When I wrote the previous post about my anxiety regarding the PCR reaction of the soil cultures, I did not explain the main reason for it: this was to be part of an actual laboratory class. Those of us who teach lab classes know the feeling of slight embarrassment when things go awry. You expect a reaction that does not happen or the microbes don’t look the way they should. Reasons abound: from human mistakes and carelessness to expired reagents, bad batches, or plain biology. Sometimes it can be made a teachable moment, but not always.
So last Thursday I went to the lab hours earlier and did a mock run, which was a good idea, because I made a number of mistakes, one being walking away after pressing the Start button. Turns out the machine wanted me to press an additional OK, then asked about 2 more settings, and finally made me confirm that I was ready to run. Luckily after half an hour I had started wondering why the machine was so quiet. Duh.
By the time the students rolled in I was feeling much better, and after pipetting the reagents of the first tubes, I asked for volunteers. There were several, and as they were enthusiastically pipetting the 1 ul volumes I started wondering if that was a good idea. None of those students had ever used a micropipette before.
But they were delighted and enthusiastic, something that all participants of the Small World Initiative have reported. Ownership of a project comes hand in hand with motivation, and once the tubes were in the machine and the students returned to their plates it was a joy to watch them discussing their soil isolates.
When I ran the electrophoresis the next morning, I was a bit disappointed but not surprised. One lane had a clear band, some had faint bands, and the rest were smeary. As I expressed to one of the students the day before: we want the first experiment to work, but not perfectly so we can improve it for the next time. A first flawless experiment is almost always a fluke, and we cannot learn from it.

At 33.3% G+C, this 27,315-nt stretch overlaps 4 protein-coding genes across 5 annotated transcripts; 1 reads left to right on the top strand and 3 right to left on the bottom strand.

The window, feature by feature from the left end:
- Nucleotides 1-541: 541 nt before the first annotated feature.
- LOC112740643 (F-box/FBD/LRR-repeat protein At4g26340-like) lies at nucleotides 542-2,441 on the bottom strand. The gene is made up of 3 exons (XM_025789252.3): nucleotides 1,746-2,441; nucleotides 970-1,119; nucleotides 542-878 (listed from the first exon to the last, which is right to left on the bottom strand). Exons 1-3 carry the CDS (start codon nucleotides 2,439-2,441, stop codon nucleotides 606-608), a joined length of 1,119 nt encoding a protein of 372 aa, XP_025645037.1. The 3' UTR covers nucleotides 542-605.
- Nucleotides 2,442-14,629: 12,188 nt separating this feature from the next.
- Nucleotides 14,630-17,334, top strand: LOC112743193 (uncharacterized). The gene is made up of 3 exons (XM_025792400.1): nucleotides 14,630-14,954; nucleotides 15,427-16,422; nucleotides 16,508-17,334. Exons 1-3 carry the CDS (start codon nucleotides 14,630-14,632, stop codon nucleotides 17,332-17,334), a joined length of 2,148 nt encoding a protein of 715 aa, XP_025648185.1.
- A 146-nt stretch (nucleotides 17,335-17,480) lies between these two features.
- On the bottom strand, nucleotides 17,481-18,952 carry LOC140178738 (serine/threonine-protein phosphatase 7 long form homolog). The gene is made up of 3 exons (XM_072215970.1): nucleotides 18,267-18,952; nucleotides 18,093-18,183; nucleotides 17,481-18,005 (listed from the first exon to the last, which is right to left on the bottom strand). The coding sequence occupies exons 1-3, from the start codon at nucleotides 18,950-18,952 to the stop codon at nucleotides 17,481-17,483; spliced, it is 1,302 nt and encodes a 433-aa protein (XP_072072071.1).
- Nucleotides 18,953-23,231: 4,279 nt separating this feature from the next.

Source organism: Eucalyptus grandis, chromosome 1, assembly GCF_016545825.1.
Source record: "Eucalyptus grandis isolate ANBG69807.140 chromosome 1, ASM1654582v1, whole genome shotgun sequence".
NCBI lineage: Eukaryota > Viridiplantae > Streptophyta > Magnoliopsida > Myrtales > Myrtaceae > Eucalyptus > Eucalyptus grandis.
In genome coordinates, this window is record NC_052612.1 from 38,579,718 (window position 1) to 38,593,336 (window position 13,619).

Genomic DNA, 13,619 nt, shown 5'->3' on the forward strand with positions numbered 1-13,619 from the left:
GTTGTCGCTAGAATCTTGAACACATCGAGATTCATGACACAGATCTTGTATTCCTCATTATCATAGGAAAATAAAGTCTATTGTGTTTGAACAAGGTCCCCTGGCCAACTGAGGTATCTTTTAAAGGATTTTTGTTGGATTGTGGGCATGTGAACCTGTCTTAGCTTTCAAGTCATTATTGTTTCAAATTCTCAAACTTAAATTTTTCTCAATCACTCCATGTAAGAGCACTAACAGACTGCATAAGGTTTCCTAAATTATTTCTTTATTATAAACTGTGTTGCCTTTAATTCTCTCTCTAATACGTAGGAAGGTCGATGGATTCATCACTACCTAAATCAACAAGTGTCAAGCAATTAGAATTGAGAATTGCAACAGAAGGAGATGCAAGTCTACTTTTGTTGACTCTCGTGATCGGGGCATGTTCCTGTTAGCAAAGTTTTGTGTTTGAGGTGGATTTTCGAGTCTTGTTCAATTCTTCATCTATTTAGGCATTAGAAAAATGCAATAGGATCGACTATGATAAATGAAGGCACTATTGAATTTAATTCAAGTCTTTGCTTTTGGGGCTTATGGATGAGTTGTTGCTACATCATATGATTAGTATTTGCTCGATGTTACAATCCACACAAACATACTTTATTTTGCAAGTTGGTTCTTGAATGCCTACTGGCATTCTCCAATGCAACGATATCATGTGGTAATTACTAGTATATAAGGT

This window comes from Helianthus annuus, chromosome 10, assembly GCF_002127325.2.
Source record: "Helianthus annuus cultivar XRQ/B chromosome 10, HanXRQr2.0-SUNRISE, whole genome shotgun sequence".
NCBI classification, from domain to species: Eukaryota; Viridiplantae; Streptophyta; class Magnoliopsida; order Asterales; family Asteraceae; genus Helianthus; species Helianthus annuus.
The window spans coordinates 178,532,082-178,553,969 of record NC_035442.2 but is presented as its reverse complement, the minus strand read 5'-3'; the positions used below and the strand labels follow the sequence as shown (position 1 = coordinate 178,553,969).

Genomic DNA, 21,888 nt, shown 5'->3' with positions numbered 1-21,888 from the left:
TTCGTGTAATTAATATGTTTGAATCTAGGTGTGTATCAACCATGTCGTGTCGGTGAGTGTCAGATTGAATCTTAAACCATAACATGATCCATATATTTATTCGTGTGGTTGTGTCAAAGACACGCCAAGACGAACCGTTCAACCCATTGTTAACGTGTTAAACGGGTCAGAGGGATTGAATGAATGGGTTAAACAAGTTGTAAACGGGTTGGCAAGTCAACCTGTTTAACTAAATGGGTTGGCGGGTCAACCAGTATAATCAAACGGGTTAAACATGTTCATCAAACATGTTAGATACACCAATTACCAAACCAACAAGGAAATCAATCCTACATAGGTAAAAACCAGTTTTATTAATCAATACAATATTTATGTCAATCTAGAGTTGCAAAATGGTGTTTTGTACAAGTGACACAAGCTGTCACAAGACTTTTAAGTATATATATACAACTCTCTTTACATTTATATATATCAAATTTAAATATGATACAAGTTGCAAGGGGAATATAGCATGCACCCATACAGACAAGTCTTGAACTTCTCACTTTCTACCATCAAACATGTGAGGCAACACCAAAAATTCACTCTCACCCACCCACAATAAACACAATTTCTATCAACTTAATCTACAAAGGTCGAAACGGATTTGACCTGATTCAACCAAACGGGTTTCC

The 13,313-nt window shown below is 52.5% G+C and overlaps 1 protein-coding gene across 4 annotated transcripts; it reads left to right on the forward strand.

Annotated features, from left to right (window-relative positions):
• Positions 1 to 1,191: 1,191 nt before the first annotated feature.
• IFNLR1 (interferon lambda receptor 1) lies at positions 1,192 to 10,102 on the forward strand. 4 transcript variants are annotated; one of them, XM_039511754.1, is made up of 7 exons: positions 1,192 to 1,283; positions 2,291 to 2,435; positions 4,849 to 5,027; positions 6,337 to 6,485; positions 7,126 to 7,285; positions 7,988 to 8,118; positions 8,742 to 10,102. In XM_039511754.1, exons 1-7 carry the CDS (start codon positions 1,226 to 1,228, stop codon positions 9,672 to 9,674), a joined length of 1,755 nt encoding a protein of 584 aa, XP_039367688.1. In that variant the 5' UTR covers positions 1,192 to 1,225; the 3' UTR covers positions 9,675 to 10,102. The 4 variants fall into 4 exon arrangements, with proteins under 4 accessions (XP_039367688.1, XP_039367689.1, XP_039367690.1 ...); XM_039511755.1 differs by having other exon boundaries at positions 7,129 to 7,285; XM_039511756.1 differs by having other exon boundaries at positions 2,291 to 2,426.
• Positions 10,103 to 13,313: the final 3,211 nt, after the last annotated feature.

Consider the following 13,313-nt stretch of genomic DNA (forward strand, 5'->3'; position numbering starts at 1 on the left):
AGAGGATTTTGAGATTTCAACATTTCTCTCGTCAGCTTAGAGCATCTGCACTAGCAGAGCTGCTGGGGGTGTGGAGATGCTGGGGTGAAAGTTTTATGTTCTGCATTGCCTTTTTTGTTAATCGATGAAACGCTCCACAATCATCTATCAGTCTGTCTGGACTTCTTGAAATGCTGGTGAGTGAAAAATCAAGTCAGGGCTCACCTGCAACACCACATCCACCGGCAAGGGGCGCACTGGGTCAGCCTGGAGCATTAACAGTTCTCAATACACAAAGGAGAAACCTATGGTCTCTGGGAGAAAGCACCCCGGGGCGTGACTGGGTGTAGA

So I ran the samples again, this time in the blessed quiet of the lab. Things looked much better. I called the company that would do the sequencing, and scheduled a pickup around 2 pm. Put the samples in an envelope, left them at the front desk, and went on with my things. At 5 pm, the envelope was still at the front desk. Called the company, and they told me the courier was on its way. “LA traffic, you know.”
Our building closes at 6 pm, as the receptionist dutifully reminded us around 5.50 pm. The envelope had not been picked up. I was leaving town next morning, and started panicking. Three frantic phone calls later somebody picked up the phone at the company. I explained that the building would be locked in minutes, and was advised to tape the envelope to the front door. At 6.30 pm, I had to leave with a heavy heart.
Next morning I had not received any emails or calls concerning envelopes taped to the front door, so I assumed things were under control. It was in LAX 10 minutes before boarding the plane that the email rolled in: Please log in to see your sequences…
The next few minutes were almost rapturous. I logged in and discovered the majority of the sequences were “great” or “ok.” Few had issues. Knowing that students were using the long weekend to work on their poster presentations and they needed the data, I frantically copied and pasted the sequences into a document and sent them away before boarding the plane.
It was not until late in the evening that I was in internet range again. First I ran a sample I had sequenced before and used as a control. The hotel wifi was a bit sluggish, but Blast finally came back with the correct result: Pseudomonas. I almost hollered.
The sequences came out interesting- some expected genera, others less expected. It will be interesting to see how the genetic data compare with their traditional microbiology tests.
I am happy.